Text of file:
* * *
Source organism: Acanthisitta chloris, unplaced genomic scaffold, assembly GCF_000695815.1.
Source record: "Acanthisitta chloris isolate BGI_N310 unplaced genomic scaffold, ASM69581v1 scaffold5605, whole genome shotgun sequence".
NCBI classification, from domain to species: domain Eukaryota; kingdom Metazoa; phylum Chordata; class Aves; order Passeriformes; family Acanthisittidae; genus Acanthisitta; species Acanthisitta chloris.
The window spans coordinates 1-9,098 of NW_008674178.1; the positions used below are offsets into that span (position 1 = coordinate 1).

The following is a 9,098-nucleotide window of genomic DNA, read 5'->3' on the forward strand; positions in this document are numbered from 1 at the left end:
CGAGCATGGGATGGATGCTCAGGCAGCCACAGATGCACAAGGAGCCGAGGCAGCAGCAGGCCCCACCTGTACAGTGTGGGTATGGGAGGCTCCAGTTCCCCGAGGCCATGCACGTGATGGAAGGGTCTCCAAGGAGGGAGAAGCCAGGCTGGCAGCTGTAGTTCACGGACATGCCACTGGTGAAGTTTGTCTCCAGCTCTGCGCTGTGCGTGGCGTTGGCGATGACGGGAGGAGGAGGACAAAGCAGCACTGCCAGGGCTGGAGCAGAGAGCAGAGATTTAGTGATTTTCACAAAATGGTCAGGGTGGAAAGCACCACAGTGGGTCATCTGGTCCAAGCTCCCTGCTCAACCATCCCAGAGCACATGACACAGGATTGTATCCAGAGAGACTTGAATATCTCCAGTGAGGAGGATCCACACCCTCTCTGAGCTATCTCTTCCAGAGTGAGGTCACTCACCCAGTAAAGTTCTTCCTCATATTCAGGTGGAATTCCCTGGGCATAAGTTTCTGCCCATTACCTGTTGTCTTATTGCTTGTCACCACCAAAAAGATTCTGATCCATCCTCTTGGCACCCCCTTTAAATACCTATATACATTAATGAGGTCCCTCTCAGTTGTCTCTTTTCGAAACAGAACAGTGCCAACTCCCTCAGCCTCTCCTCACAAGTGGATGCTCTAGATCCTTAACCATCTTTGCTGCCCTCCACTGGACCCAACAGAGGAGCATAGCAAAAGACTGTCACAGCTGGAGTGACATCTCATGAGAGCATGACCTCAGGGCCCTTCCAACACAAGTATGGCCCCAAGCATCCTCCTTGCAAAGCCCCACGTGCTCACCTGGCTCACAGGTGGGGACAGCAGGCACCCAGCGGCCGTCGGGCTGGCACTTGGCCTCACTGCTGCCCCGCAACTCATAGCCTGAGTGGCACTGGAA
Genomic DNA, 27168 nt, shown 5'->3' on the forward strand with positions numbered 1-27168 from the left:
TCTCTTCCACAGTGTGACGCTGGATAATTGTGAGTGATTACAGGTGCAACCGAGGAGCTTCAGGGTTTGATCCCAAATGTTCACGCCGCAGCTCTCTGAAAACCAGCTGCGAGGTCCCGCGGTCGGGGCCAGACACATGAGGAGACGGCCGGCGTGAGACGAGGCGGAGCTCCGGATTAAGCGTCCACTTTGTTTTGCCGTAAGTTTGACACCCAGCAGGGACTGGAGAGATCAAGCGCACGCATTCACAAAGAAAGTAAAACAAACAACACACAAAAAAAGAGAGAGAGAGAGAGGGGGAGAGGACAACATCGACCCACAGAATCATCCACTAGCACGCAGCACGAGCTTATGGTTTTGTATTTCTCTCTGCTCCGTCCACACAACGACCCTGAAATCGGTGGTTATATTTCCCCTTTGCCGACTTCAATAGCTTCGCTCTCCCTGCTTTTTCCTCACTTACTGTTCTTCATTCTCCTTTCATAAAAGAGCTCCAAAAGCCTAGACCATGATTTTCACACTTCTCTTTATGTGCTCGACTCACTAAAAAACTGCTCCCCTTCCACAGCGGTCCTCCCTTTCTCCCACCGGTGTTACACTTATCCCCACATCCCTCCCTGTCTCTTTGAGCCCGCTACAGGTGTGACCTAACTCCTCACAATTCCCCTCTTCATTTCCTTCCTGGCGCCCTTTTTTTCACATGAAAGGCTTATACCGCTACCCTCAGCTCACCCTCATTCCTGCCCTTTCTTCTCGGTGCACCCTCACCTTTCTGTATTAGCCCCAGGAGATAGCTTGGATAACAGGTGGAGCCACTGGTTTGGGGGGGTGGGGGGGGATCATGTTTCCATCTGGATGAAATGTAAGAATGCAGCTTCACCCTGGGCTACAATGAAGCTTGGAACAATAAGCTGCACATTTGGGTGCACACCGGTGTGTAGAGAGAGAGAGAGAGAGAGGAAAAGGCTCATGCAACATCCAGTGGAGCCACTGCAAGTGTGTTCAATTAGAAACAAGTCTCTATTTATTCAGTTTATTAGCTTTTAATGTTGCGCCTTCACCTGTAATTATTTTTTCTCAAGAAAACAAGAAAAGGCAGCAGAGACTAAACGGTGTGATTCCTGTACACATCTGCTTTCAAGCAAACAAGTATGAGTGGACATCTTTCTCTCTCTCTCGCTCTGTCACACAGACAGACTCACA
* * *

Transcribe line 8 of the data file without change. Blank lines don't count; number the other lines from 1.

TCTCTTCCACAGTGTGACGCTGGATAATTGTGAGTGATTACAGGTGCAACCGAGGAGCTTCAGGGTTTGATCCCAAATGTTCACGCCGCAGCTCTCTGAAAACCAGCTGCGAGGTCCCGCGGTCGGGGCCAGACACATGAGGAGACGGCCGGCGTGAGACGAGGCGGAGCTCCGGATTAAGCGTCCACTTTGTTTTGCCGTAAGTTTGACACCCAGCAGGGACTGGAGAGATCAAGCGCACGCATTCACAAAGAAAGTAAAACAAACAACACACAAAAAAAGAGAGAGAGAGAGAGGGGGAGAGGACAACATCGACCCACAGAATCATCCACTAGCACGCAGCACGAGCTTATGGTTTTGTATTTCTCTCTGCTCCGTCCACACAACGACCCTGAAATCGGTGGTTATATTTCCCCTTTGCCGACTTCAATAGCTTCGCTCTCCCTGCTTTTTCCTCACTTACTGTTCTTCATTCTCCTTTCATAAAAGAGCTCCAAAAGCCTAGACCATGATTTTCACACTTCTCTTTATGTGCTCGACTCACTAAAAAACTGCTCCCCTTCCACAGCGGTCCTCCCTTTCTCCCACCGGTGTTACACTTATCCCCACATCCCTCCCTGTCTCTTTGAGCCCGCTACAGGTGTGACCTAACTCCTCACAATTCCCCTCTTCATTTCCTTCCTGGCGCCCTTTTTTTCACATGAAAGGCTTATACCGCTACCCTCAGCTCACCCTCATTCCTGCCCTTTCTTCTCGGTGCACCCTCACCTTTCTGTATTAGCCCCAGGAGATAGCTTGGATAACAGGTGGAGCCACTGGTTTGGGGGGGTGGGGGGGGATCATGTTTCCATCTGGATGAAATGTAAGAATGCAGCTTCACCCTGGGCTACAATGAAGCTTGGAACAATAAGCTGCACATTTGGGTGCACACCGGTGTGTAGAGAGAGAGAGAGAGAGAGGAAAAGGCTCATGCAACATCCAGTGGAGCCACTGCAAGTGTGTTCAATTAGAAACAAGTCTCTATTTATTCAGTTTATTAGCTTTTAATGTTGCGCCTTCACCTGTAATTATTTTTTCTCAAGAAAACAAGAAAAGGCAGCAGAGACTAAACGGTGTGATTCCTGTACACATCTGCTTTCAAGCAAACAAGTATGAGTGGACATCTTTCTCTCTCTCTCGCTCTGTCACACAGACAGACTCACA